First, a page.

H. Louis Sirkin is one of the nation’s preeminent First Amendment and criminal defense attorneys. Over more than 50 years of practice, Sirkin has consistently defended the free speech and constitutional rights of countless individuals and businesses, including adult entertainment establishments, museums, artists, activists, and ordinary citizens in all types of cases. Lou is both a Fellow of the American College of Trial Lawyers and the American Board of Criminal Lawyers.
Born in Cincinnati, Sirkin obtained both his undergraduate and law degrees from the University of Cincinnati. He entered private practice and quickly earned a reputation as an effective civil rights lawyer. He achieved national prominence in 1990 when he successfully defended the director of the Contemporary Arts Center in Cincinnati against obscenity charges for displaying the nude artwork of Robert Mapplethorpe. The controversy was later depicted in the Golden Globe-winning movie Dirty Pictures (2000). He has served as President of the First Amendment Lawyers Association and the Greater Cincinnati Criminal Defense Lawyers Association.
Sirkin is a true believer and has distinguished himself as a compassionate mentor, a sought-after lecturer, and a tireless advocate. He has represented persons whose message was completely contrary to his own beliefs and has risked both his career and his physical safety to do so. He was once escorted out the rear door of the courthouse to avoid being assaulted by individuals who opposed his clients. But perhaps Sirkin’s most notable accomplishment was his 2002 victory before the United States Supreme Court in Ashcroft v. Free Speech Coalition.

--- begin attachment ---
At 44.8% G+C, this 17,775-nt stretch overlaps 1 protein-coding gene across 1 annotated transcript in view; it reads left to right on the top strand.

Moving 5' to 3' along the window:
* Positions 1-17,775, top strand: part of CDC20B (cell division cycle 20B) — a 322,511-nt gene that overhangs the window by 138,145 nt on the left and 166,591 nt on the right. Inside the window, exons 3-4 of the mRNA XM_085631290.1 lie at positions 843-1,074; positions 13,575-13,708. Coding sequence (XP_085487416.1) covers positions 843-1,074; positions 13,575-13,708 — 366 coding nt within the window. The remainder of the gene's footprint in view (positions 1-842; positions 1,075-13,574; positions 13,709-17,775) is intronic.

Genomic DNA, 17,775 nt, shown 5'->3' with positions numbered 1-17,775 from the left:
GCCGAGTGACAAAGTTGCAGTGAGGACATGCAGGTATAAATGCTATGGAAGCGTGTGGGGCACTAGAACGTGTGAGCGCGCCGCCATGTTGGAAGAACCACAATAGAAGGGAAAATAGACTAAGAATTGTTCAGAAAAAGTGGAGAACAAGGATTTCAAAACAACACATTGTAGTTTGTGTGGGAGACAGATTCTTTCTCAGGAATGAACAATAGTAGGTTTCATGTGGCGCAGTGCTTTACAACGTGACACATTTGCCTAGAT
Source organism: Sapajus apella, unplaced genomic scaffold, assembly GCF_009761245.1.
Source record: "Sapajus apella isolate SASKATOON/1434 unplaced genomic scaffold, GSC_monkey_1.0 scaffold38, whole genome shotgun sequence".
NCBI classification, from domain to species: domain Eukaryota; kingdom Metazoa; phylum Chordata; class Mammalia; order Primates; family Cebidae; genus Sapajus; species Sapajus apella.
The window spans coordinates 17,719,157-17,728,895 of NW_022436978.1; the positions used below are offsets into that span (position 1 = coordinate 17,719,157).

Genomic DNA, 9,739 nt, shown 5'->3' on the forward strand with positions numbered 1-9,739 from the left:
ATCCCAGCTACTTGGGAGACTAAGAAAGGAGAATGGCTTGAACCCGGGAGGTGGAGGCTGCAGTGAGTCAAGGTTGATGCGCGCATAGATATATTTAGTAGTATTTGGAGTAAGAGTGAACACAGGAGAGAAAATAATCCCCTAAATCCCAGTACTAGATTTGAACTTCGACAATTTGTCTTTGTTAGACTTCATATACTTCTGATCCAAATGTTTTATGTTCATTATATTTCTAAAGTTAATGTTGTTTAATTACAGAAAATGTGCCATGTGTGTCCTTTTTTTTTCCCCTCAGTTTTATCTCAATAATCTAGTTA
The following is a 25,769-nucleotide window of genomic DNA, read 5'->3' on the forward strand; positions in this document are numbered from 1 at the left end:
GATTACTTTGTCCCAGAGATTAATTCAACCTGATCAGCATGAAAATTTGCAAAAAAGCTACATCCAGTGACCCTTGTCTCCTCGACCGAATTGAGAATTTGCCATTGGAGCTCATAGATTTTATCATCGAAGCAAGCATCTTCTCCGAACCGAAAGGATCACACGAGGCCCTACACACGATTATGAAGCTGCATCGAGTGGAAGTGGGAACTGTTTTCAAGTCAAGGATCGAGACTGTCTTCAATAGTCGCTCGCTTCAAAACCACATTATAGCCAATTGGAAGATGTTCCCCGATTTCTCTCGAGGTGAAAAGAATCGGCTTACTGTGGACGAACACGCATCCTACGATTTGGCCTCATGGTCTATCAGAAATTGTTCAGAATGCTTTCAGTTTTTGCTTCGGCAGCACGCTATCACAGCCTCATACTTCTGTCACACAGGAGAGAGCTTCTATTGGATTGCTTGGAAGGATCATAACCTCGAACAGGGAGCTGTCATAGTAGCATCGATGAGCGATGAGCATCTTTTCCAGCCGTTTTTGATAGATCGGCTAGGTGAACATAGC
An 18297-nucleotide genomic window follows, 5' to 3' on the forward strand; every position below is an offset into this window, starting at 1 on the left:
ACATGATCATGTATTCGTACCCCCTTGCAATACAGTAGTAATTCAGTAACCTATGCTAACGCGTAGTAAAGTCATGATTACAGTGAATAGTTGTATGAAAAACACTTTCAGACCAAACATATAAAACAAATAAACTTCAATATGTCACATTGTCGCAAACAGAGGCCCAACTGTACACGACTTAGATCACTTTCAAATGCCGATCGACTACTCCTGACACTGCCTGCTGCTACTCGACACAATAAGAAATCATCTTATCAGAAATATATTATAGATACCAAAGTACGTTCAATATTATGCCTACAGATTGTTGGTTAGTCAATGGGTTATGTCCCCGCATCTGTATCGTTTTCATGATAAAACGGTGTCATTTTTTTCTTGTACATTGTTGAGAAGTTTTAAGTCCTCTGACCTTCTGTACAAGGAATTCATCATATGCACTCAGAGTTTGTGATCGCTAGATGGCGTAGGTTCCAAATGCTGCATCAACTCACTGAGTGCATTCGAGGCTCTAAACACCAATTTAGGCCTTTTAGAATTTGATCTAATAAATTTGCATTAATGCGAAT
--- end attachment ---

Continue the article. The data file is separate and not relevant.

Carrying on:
In addition, he has defended on appeal numerous individuals on death row. In total, he has handled more than 125 appeals in civil and criminal cases.
Sirkin frequently lectures to students at the country’s top universities, participating in panels at Harvard University, New York University, the University of Cincinnati, the University of Michigan, and Northern Kentucky University, to name a few. He has served as an Adjunct Professor of Law at the University of Cincinnati, where he taught habeas corpus law and a First Amendment seminar.